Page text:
--Make sure that you are choosing a healthy way to recover from stress. There are some much less productive choices people make in the hope of restoring themselves, such as substance abuse, skipping classes, etc. Even if you have successfully avoided these more extreme options you still may be choosing to recover in unhealthy ways. If you become destructively critical of other students and/or professionals as a way to take the focus off of your own worries and challenges, you are making the wrong choice. It is also unhealthy to talk to yourself in a destructively critical way. We all get discouraged at times, but we also need to check to see that we don’t let that feeling grow into hopelessness.

--It is not the responsibility of your teacher or your school to motivate you. You may have had an educational experience up to this point within which your teachers kept after you and pushed you to do your work. College can be almost the exact opposite. Your professors should encourage you and be available for you as a resource for improvement—but it is not their job to make you want to learn and improve. Part of what must be learned within the environment of higher education is the ability to organize and sustain your efforts without the need for an authority figure to keep reminding you of what must be accomplished today. This is one of the most valuable skills to develop as part of your musical training, and one that many students do not learn deeply enough for turning their goals into professional success.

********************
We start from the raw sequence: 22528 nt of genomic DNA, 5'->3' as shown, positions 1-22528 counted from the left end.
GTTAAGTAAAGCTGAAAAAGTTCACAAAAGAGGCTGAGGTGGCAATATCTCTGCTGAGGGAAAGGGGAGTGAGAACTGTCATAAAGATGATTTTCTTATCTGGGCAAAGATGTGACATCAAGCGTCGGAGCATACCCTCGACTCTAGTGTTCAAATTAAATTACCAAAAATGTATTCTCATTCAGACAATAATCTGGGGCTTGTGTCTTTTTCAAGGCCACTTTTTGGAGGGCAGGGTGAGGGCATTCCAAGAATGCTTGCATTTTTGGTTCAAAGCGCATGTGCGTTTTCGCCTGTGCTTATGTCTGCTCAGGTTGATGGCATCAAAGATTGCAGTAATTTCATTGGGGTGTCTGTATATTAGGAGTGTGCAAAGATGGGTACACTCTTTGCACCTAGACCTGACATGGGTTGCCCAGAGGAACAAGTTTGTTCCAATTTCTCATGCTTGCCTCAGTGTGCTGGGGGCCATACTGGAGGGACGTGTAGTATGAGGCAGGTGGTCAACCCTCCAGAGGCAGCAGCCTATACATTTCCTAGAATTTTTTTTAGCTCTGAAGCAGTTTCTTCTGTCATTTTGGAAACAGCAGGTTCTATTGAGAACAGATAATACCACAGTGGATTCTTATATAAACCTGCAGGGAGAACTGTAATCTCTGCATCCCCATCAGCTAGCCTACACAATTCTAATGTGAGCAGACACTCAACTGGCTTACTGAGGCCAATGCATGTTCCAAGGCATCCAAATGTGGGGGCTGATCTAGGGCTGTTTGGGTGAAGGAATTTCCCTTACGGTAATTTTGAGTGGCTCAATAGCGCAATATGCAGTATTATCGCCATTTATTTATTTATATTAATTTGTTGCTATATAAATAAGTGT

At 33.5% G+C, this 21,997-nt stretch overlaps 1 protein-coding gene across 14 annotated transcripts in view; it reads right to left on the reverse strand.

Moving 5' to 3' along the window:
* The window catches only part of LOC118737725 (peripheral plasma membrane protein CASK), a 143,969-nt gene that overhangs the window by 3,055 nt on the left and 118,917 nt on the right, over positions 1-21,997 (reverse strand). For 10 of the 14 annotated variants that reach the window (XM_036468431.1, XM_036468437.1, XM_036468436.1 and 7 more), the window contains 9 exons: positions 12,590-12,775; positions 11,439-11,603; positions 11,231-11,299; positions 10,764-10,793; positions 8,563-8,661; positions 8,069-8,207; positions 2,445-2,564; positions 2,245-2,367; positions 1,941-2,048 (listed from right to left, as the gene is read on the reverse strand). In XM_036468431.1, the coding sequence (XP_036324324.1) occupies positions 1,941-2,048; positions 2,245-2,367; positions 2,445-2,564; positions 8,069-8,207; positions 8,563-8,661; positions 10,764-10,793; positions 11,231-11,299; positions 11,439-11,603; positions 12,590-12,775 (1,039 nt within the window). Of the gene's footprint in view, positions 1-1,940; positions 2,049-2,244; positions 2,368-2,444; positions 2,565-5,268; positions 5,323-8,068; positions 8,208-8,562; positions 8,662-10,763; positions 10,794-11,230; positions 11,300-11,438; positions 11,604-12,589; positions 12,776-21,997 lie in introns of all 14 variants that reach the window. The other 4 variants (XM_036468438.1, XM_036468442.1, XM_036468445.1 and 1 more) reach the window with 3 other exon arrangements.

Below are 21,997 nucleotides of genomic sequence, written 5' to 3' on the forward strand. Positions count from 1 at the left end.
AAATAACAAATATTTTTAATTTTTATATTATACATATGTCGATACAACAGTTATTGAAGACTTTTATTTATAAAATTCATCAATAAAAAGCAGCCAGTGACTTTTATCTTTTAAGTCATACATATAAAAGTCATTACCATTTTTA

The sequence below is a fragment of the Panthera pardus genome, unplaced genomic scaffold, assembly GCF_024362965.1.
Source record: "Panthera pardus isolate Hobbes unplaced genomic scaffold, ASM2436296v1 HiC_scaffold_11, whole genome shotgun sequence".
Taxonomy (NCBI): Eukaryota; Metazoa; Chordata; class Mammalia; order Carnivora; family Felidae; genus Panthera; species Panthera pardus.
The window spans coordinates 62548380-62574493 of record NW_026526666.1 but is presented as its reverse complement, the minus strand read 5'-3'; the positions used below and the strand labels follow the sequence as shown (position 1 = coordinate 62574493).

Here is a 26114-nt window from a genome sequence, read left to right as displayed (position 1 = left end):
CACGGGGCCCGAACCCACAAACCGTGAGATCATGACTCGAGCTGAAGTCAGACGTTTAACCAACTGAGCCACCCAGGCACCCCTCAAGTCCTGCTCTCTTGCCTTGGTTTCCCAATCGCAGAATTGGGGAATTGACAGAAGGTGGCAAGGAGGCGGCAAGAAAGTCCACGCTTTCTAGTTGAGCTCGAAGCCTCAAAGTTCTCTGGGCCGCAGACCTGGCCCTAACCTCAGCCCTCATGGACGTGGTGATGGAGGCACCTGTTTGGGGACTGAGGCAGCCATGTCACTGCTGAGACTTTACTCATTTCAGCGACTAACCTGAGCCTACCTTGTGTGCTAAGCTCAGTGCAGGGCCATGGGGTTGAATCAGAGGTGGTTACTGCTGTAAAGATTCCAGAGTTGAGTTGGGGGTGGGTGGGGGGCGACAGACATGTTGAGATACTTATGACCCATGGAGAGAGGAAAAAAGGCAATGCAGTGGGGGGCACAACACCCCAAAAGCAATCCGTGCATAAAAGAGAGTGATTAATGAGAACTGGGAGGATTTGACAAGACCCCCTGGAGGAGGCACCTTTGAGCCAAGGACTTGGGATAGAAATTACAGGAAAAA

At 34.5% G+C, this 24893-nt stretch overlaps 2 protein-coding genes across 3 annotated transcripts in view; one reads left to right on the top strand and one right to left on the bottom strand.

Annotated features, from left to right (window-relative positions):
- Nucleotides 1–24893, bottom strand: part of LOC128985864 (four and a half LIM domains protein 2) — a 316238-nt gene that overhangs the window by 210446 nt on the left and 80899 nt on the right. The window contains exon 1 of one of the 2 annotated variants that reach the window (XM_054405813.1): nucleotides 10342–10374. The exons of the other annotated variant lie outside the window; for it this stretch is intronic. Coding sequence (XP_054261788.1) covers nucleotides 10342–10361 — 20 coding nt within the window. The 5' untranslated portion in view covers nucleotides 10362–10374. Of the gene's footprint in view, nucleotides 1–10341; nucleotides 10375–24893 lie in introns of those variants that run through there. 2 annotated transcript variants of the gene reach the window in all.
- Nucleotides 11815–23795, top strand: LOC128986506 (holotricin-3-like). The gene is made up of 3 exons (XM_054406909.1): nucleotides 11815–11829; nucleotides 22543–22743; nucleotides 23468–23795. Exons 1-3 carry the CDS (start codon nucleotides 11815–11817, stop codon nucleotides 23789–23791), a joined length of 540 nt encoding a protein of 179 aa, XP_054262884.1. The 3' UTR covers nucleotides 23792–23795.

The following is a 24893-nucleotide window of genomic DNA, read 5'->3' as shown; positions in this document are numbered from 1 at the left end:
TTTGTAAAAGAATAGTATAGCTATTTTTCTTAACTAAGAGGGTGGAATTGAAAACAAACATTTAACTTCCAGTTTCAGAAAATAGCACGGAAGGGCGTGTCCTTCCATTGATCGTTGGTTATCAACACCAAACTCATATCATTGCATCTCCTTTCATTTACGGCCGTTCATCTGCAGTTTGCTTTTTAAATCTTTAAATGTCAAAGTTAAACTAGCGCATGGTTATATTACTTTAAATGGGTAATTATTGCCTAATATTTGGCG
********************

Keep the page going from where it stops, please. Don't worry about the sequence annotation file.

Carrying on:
The reality of performing professionally differs greatly from what students usually experience as they progress through school. Here are some main points to remember: